Saturday 27 June 2015

Movie Review: Blood Diamond (2006)

A geopolitical action drama about the trade in African war zone diamonds, Blood Diamond is a masterpiece. With remarkable fluidity and through an engrossing story, the film delves into the multiple woes inflicted on Africa in the name of greed, power and the chase for personal fortunes.

In Sierra Leone, the family of fisherman Solomon Vandy (Djimon Hounsou) is shattered by the raging civil war. Solomon is enslaved by the brutal Revolutionary United Front (RUF) and put to work in a diamond mine. His son Dia is also eventually captured by the RUF and transformed into a child soldier. While working in the mine, Solomon finds a rare large pink diamond. In the chaos caused by a government troop attack, he hurriedly manages to bury it.

Danny Archer (Leonardo DiCaprio) is a scrappy arms dealer who illegally trades weapons for diamonds, and then exports the gems out of neighbouring Liberia. Born in what was Rhodesia, orphaned at an early age and trained by South Africa's apartheid army, Danny is cynical about the prospects of Africa ever breaking out of the violence cycle. When his latest deal goes bad, Danny spends the night in jail where he crosses paths with Solomon and hears about the large pink diamond. Danny also meets journalist Maddy Bowen (Jennifer Connelly), who is investigating how the illegal trade in diamonds helps to finance Africa's civil wars.

With the RUF gaining in strength and attacking the capital Freetown, Danny pressures Solomon into showing him where the buried diamond is. In return Danny promises to help find Solomon's family. As the country disintegrates into chaos, South African mercenaries enter the conflict to try and seize control of the mines. Danny relentlessly pursues the diamond, Solomon remains intent on reuniting with his family, and Maddy realizes that Danny has all the information she needs to link Africa's agony with the international diamond trade.

Directed by Edward Zwick, Blood Diamond is an example of how to expertly construct a beautiful message film. The Charles Leavitt script tackles not only blood diamonds but also the horror of child soldiers, the agony of mass civilian displacement and the continuous anarchy of violence that grips Africa, and does it through a provocative story that ties international consumerism with the convulsions of a continent in turmoil. Blood Diamond is never preachy, but through its human-centred and action-packed narrative, its makes its points with devastating power.

At 143 minutes, the film has epic ambitions, and it does not disappoint. Against a canvass of multiple themes, the focus on just the three characters works remarkably well. Archer as the cynical mercenary both benefiting from and perpetuating turmoil, Solomon as the local victim caught up in the greed of other and Maddy as the idealistic but determined foreign observer provide plenty of opportunities for Zwick to vigorously chase after the threads that come together in the mines, villages and cities of Sierra Leone.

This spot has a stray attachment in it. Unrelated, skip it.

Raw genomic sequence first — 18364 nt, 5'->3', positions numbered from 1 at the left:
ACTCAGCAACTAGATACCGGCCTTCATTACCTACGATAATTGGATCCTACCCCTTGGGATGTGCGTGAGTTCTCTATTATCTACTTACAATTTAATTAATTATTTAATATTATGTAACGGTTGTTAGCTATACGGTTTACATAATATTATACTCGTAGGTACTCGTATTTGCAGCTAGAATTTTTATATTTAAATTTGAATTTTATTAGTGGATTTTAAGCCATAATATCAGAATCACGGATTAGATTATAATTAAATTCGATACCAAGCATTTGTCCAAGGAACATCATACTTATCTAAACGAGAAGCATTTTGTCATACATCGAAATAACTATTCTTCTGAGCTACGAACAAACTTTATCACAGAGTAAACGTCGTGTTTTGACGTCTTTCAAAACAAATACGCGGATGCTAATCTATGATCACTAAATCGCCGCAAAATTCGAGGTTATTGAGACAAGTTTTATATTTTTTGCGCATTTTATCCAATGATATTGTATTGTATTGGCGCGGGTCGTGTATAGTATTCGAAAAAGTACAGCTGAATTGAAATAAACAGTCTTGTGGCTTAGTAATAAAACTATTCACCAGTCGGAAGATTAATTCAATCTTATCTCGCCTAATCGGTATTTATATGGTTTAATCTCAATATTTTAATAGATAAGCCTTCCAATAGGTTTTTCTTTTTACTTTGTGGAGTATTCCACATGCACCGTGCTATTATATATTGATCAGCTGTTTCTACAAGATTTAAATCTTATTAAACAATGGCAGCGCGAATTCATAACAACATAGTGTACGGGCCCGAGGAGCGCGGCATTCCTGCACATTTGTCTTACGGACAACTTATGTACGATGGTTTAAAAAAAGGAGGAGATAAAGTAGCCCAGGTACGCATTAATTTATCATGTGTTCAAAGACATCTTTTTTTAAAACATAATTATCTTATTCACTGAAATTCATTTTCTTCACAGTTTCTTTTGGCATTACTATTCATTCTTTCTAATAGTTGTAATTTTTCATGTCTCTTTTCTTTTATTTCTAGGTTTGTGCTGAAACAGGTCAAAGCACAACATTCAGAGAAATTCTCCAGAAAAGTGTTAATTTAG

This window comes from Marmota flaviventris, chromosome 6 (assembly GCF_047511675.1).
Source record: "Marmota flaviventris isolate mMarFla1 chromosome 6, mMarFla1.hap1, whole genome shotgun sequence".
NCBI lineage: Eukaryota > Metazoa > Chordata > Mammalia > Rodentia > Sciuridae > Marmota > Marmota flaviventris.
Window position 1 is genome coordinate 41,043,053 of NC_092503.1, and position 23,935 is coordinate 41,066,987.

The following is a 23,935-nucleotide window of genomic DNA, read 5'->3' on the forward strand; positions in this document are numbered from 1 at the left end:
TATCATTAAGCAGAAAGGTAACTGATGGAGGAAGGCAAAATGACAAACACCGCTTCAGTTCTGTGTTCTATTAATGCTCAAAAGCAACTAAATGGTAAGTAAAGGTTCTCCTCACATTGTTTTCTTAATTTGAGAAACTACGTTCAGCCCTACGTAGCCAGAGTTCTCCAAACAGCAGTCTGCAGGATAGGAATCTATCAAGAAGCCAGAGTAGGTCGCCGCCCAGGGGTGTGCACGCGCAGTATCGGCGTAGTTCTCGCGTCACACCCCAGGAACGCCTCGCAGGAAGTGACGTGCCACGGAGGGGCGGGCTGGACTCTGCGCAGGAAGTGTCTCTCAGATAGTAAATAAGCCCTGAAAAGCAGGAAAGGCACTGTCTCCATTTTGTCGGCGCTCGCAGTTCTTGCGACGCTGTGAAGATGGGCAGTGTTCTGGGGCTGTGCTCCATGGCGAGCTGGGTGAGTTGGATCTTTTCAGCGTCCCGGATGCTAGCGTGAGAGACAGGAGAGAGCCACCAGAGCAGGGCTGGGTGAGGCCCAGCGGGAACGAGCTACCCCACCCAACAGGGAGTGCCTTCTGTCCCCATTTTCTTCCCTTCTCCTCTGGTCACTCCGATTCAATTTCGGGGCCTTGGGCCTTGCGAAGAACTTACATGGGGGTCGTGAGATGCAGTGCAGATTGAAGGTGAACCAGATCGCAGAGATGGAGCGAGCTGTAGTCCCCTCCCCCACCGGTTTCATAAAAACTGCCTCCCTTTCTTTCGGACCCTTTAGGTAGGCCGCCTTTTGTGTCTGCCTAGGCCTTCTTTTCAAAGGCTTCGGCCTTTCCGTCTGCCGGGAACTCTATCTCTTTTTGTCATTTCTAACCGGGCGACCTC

The action set-pieces are delivered with explosive bombast. Highlights include the RUF's attack on Freetown and the mercenary army's helicopter pummeling a diamond mine, in both cases Zwick capturing what it means to be caught up in the chaos of a battle zone. Cinematographer Eduardo Serra and the understated but poignant music by James Newton Howard contribute to the majesty of Africa's landscape and misery of squalor, death and destruction.

But for all the weaponry and brutality on display, Blood Diamond is much more about story than action. This is a lament about a continent blessed with beauty and natural resources but cursed with conflict, barbarism and death. The script spares no villains, and points fingers at international corporations, outside meddlers, local governments, barbaric revolutionaries, internal strife and unadulterated greed. The uniforms on all sides are different and range from suits to ragtag fatigues, but their actions have the same outcomes and harm the same victims, men, women and children displaced, enslaved, militarized, hacked and killed.

Leonardo DiCaprio delivers one of his career-best performances as Danny Archer. DiCaprio sustains a cocky Rhodesian / South African accent and attitude, an African man who has personally experienced the worst that the continent has to offer and in return is contributing to its decline. Djimon Hounsou as Solomon is equally authoritative as Archer's counterpoint, a simple man who survives on pure optimism about his family's future. Jennifer Connelly does her best in the lesser role of journalist Maddy Bowen, a character that required more grime, less glamour and more pragmatism than the script was able to offer.

The film's themes are captured in two simple metaphors, the acronym TIA (This Is Africa) and the red soil that feeds the continent and hides its riches. Before his quest for the large diamond is over, Danny Archer will understand his true role in both. Blood Diamond is an absorbing experience, an eloquent yet hard-hitting exploration of the agonizing tragedies afflicting a continent and shaming the world.

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